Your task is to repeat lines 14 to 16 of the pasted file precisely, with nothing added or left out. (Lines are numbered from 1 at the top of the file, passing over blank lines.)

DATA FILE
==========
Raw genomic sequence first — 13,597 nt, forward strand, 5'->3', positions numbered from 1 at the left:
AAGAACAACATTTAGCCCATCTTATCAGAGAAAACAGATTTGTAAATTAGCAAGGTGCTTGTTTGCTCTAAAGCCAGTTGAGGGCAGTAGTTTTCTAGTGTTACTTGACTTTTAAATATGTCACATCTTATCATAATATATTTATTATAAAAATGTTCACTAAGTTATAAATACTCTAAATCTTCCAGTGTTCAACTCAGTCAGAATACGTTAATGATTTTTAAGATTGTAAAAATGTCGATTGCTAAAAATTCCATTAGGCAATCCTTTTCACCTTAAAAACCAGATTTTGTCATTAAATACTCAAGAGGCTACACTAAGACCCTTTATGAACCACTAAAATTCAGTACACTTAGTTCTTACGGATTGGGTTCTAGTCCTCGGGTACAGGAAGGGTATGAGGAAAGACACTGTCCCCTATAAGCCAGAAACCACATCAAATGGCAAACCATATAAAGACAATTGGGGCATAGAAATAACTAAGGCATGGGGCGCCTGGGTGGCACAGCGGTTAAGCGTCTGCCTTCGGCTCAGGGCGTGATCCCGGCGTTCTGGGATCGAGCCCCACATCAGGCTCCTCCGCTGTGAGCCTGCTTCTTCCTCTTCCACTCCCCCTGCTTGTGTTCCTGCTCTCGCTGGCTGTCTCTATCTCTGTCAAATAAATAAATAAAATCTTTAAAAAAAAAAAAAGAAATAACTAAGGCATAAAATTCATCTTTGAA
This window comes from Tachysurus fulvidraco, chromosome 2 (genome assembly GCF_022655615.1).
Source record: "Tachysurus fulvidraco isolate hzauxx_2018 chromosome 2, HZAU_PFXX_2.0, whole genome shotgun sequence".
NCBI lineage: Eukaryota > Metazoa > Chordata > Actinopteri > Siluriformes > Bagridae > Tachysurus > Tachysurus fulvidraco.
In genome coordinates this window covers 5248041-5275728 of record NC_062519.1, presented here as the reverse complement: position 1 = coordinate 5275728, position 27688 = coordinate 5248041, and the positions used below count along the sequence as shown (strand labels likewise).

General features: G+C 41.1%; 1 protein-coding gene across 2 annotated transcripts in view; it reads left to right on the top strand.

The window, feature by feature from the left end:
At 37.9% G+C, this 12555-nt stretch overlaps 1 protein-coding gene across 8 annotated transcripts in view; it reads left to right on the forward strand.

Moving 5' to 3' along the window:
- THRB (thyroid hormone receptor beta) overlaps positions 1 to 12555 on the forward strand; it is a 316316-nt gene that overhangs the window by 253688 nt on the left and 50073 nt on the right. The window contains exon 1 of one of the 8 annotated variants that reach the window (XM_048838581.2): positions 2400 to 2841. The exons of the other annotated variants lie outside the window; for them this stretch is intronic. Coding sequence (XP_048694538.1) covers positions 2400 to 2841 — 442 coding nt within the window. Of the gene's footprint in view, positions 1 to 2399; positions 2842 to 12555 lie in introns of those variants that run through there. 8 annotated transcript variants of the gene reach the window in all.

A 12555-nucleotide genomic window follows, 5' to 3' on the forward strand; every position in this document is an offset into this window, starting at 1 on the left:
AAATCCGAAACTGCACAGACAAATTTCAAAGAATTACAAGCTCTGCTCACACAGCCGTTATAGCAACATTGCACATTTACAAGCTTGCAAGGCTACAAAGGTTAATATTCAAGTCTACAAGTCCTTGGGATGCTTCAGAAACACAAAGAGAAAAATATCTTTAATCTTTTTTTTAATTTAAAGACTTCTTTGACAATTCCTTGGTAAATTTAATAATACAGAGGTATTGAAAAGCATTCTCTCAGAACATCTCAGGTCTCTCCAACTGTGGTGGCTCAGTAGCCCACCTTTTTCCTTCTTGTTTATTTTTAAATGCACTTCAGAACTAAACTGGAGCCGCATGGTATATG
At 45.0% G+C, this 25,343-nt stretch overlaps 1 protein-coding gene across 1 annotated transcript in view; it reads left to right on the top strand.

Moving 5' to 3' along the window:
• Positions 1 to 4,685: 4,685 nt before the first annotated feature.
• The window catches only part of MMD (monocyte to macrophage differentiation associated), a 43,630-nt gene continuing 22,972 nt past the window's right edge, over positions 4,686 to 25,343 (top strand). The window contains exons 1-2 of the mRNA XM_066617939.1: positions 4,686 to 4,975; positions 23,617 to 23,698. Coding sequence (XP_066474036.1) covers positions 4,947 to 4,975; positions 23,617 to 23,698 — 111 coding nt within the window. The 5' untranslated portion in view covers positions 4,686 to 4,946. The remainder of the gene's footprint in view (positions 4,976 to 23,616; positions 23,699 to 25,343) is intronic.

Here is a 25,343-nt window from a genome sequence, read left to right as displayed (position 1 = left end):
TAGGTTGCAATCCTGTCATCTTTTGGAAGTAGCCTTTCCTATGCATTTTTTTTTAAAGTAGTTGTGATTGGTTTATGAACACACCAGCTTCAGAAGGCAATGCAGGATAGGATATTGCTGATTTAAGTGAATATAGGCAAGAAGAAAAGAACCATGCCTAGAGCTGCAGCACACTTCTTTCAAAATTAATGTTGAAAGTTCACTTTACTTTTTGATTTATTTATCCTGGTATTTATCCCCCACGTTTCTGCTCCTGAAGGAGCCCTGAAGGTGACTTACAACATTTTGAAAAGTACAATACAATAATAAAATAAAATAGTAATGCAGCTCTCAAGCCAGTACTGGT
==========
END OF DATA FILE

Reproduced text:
At 45.0% G+C, this 25,343-nt stretch overlaps 1 protein-coding gene across 1 annotated transcript in view; it reads left to right on the top strand.

Moving 5' to 3' along the window:
• Positions 1 to 4,685: 4,685 nt before the first annotated feature.